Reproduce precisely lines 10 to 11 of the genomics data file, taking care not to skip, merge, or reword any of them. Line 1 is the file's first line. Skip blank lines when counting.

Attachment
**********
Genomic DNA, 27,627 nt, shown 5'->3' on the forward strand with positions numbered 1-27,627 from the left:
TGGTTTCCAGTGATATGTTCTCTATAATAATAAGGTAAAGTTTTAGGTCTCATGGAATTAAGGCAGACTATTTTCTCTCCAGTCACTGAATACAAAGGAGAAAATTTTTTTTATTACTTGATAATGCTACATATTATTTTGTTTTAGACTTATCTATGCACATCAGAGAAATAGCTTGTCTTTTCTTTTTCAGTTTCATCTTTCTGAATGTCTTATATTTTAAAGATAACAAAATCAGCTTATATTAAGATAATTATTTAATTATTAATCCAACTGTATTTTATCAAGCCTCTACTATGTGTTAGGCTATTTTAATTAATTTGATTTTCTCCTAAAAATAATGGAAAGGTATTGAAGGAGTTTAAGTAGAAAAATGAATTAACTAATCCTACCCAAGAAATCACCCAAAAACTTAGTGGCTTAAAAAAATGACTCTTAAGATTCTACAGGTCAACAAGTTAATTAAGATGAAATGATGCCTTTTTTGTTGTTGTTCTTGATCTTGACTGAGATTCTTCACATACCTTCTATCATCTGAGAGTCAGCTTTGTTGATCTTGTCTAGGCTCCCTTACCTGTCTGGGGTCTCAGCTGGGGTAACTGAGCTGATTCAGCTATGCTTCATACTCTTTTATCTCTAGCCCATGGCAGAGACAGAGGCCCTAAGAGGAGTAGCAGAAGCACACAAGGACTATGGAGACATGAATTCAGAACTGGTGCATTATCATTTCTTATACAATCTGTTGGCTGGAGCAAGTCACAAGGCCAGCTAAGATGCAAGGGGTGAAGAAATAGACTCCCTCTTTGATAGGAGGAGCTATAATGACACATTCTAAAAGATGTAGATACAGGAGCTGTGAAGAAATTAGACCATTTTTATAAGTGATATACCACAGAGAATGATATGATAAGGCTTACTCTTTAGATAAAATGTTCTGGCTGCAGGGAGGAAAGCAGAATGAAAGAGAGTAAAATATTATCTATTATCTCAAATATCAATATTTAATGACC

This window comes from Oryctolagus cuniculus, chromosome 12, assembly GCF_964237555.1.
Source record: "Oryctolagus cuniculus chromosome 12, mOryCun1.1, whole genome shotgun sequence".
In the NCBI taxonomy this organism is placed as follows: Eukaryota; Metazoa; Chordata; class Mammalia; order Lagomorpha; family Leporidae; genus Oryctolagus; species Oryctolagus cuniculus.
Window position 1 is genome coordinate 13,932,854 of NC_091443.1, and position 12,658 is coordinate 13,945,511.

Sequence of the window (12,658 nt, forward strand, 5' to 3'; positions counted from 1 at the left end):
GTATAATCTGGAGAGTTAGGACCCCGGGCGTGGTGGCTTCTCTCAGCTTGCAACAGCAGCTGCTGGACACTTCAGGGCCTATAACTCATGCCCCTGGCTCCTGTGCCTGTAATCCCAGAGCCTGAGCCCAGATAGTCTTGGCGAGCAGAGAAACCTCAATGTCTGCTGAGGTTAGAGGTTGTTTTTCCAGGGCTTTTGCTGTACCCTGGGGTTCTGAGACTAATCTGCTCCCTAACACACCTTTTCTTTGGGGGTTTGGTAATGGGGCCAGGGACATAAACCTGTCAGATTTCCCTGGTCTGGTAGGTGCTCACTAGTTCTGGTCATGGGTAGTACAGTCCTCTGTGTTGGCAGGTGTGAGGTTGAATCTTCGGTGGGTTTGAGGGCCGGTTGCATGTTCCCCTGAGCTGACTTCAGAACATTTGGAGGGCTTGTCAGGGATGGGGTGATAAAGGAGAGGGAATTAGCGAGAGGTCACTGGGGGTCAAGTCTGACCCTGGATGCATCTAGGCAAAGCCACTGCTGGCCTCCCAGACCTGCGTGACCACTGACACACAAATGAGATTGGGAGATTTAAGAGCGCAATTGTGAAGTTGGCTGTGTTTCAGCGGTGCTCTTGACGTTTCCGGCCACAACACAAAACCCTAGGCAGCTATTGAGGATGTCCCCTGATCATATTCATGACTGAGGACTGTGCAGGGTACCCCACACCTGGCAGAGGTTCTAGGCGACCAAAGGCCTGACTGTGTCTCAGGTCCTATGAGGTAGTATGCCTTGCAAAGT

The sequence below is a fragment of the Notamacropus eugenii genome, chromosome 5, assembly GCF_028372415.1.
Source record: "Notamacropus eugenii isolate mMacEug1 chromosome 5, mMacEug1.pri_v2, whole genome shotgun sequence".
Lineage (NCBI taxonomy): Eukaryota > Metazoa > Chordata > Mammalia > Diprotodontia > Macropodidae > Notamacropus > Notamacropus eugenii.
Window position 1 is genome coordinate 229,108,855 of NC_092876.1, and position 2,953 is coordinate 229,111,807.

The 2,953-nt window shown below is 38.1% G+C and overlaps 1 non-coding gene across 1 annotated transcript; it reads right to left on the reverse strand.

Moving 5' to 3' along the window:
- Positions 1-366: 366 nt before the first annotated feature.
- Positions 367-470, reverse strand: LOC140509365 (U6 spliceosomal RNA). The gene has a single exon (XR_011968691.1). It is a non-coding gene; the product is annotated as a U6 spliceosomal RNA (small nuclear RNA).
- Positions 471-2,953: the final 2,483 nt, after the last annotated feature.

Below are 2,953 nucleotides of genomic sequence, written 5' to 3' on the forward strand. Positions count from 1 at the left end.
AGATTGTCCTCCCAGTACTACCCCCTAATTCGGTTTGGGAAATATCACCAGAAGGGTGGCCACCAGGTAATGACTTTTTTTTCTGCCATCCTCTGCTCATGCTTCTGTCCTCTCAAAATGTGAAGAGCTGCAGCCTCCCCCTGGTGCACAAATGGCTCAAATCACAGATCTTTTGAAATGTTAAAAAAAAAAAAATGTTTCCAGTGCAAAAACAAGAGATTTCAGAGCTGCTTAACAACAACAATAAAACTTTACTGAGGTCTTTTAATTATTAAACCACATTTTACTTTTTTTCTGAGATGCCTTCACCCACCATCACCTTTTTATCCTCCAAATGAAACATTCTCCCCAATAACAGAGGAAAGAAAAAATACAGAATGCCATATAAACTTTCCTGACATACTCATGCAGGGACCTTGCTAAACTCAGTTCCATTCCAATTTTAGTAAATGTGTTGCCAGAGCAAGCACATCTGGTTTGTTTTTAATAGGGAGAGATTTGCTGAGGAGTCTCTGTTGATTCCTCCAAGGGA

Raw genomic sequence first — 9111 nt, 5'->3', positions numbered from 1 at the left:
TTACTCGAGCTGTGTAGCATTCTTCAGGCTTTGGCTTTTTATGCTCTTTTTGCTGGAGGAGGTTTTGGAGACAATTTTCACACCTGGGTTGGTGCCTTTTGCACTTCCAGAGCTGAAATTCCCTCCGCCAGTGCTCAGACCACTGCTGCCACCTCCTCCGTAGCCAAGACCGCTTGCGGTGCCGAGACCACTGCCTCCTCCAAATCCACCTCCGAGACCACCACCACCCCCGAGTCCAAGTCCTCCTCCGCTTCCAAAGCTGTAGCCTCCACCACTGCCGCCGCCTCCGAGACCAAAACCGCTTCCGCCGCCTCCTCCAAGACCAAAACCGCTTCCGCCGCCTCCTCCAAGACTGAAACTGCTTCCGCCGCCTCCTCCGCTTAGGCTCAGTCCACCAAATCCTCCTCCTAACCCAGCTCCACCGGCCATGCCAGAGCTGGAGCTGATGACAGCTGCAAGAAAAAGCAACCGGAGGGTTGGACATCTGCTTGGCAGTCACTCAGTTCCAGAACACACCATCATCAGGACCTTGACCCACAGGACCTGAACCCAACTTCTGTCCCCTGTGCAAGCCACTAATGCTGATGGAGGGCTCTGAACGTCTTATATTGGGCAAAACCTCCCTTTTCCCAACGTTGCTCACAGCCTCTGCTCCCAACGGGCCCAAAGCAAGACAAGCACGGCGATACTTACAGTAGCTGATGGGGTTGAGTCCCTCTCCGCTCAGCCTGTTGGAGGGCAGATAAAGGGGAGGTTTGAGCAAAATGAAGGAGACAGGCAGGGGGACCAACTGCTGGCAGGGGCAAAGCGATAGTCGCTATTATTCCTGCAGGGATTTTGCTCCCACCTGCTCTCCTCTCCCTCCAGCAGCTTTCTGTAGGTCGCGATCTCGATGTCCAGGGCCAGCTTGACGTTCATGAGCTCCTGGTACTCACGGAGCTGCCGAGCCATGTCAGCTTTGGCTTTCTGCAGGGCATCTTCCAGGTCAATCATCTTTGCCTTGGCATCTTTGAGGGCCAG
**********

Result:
Source record: "Notamacropus eugenii isolate mMacEug1 chromosome 5, mMacEug1.pri_v2, whole genome shotgun sequence".
Lineage (NCBI taxonomy): Eukaryota > Metazoa > Chordata > Mammalia > Diprotodontia > Macropodidae > Notamacropus > Notamacropus eugenii.